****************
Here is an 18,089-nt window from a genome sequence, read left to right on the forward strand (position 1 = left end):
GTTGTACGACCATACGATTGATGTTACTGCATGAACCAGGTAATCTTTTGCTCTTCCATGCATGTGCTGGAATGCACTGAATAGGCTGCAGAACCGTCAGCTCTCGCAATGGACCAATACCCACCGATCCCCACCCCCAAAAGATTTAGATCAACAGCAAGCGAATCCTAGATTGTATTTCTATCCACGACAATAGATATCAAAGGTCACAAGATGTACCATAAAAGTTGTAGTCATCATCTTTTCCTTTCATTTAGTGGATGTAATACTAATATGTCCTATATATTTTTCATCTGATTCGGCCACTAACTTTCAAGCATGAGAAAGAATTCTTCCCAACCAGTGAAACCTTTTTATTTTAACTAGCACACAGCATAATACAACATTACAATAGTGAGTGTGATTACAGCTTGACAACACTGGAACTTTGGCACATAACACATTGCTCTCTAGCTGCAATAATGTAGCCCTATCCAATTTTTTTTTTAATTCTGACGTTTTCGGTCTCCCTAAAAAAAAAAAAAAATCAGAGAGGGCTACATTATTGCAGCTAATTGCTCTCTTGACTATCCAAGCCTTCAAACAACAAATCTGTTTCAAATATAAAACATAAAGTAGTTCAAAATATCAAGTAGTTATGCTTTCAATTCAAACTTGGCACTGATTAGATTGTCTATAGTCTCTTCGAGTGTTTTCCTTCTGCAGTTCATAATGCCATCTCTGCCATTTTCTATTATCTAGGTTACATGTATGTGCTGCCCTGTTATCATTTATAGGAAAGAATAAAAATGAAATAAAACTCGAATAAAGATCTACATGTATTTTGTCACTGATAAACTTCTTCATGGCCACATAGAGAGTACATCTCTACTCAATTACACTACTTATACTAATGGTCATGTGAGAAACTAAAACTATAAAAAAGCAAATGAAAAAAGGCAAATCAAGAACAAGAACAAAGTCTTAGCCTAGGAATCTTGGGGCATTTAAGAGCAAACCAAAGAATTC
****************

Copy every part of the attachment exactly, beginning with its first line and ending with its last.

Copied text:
Here is an 18,089-nt window from a genome sequence, read left to right on the forward strand (position 1 = left end):
GTTGTACGACCATACGATTGATGTTACTGCATGAACCAGGTAATCTTTTGCTCTTCCATGCATGTGCTGGAATGCACTGAATAGGCTGCAGAACCGTCAGCTCTCGCAATGGACCAATACCCACCGATCCCCACCCCCAAAAGATTTAGATCAACAGCAAGCGAATCCTAGATTGTATTTCTATCCACGACAATAGATATCAAAGGTCACAAGATGTACCATAAAAGTTGTAGTCATCATCTTTTCCTTTCATTTAGTGGATGTAATACTAATATGTCCTATATATTTTTCATCTGATTCGGCCACTAACTTTCAAGCATGAGAAAGAATTCTTCCCAACCAGTGAAACCTTTTTATTTTAACTAGCACACAGCATAATACAACATTACAATAGTGAGTGTGATTACAGCTTGACAACACTGGAACTTTGGCACATAACACATTGCTCTCTAGCTGCAATAATGTAGCCCTATCCAATTTTTTTTTTAATTCTGACGTTTTCGGTCTCCCTAAAAAAAAAAAAAAATCAGAGAGGGCTACATTATTGCAGCTAATTGCTCTCTTGACTATCCAAGCCTTCAAACAACAAATCTGTTTCAAATATAAAACATAAAGTAGTTCAAAATATCAAGTAGTTATGCTTTCAATTCAAACTTGGCACTGATTAGATTGTCTATAGTCTCTTCGAGTGTTTTCCTTCTGCAGTTCATAATGCCATCTCTGCCATTTTCTATTATCTAGGTTACATGTATGTGCTGCCCTGTTATCATTTATAGGAAAGAATAAAAATGAAATAAAACTCGAATAAAGATCTACATGTATTTTGTCACTGATAAACTTCTTCATGGCCACATAGAGAGTACATCTCTACTCAATTACACTACTTATACTAATGGTCATGTGAGAAACTAAAACTATAAAAAAGCAAATGAAAAAAGGCAAATCAAGAACAAGAACAAAGTCTTAGCCTAGGAATCTTGGGGCATTTAAGAGCAAACCAAAGAATTC